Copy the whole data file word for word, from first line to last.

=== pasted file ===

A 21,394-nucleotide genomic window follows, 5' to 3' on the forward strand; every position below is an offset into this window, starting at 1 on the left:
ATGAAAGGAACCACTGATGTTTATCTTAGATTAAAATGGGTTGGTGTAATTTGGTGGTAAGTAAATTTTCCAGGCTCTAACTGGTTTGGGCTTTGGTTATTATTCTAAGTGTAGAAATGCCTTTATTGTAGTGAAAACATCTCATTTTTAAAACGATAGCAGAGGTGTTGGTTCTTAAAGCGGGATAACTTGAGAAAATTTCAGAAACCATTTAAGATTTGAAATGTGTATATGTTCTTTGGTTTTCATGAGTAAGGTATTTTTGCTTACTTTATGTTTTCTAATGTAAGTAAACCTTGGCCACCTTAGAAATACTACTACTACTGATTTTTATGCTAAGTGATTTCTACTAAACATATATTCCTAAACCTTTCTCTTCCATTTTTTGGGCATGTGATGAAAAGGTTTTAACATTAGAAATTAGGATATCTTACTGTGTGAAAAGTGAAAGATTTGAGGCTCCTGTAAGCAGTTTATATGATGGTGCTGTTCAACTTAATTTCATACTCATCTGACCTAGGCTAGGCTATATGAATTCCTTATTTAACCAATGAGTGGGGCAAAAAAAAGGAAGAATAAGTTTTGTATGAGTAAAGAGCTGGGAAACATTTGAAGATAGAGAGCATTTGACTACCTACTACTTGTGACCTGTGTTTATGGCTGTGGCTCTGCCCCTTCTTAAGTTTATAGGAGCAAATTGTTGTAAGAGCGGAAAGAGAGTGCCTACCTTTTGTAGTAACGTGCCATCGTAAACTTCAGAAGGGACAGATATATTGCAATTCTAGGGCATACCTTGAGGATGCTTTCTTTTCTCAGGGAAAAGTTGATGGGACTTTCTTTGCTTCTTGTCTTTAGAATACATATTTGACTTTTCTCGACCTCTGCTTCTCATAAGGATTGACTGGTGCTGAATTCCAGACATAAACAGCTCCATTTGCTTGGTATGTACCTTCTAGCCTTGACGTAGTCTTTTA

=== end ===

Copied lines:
A 21,394-nucleotide genomic window follows, 5' to 3' on the forward strand; every position below is an offset into this window, starting at 1 on the left:
ATGAAAGGAACCACTGATGTTTATCTTAGATTAAAATGGGTTGGTGTAATTTGGTGGTAAGTAAATTTTCCAGGCTCTAACTGGTTTGGGCTTTGGTTATTATTCTAAGTGTAGAAATGCCTTTATTGTAGTGAAAACATCTCATTTTTAAAACGATAGCAGAGGTGTTGGTTCTTAAAGCGGGATAACTTGAGAAAATTTCAGAAACCATTTAAGATTTGAAATGTGTATATGTTCTTTGGTTTTCATGAGTAAGGTATTTTTGCTTACTTTATGTTTTCTAATGTAAGTAAACCTTGGCCACCTTAGAAATACTACTACTACTGATTTTTATGCTAAGTGATTTCTACTAAACATATATTCCTAAACCTTTCTCTTCCATTTTTTGGGCATGTGATGAAAAGGTTTTAACATTAGAAATTAGGATATCTTACTGTGTGAAAAGTGAAAGATTTGAGGCTCCTGTAAGCAGTTTATATGATGGTGCTGTTCAACTTAATTTCATACTCATCTGACCTAGGCTAGGCTATATGAATTCCTTATTTAACCAATGAGTGGGGCAAAAAAAAGGAAGAATAAGTTTTGTATGAGTAAAGAGCTGGGAAACATTTGAAGATAGAGAGCATTTGACTACCTACTACTTGTGACCTGTGTTTATGGCTGTGGCTCTGCCCCTTCTTAAGTTTATAGGAGCAAATTGTTGTAAGAGCGGAAAGAGAGTGCCTACCTTTTGTAGTAACGTGCCATCGTAAACTTCAGAAGGGACAGATATATTGCAATTCTAGGGCATACCTTGAGGATGCTTTCTTTTCTCAGGGAAAAGTTGATGGGACTTTCTTTGCTTCTTGTCTTTAGAATACATATTTGACTTTTCTCGACCTCTGCTTCTCATAAGGATTGACTGGTGCTGAATTCCAGACATAAACAGCTCCATTTGCTTGGTATGTACCTTCTAGCCTTGACGTAGTCTTTTA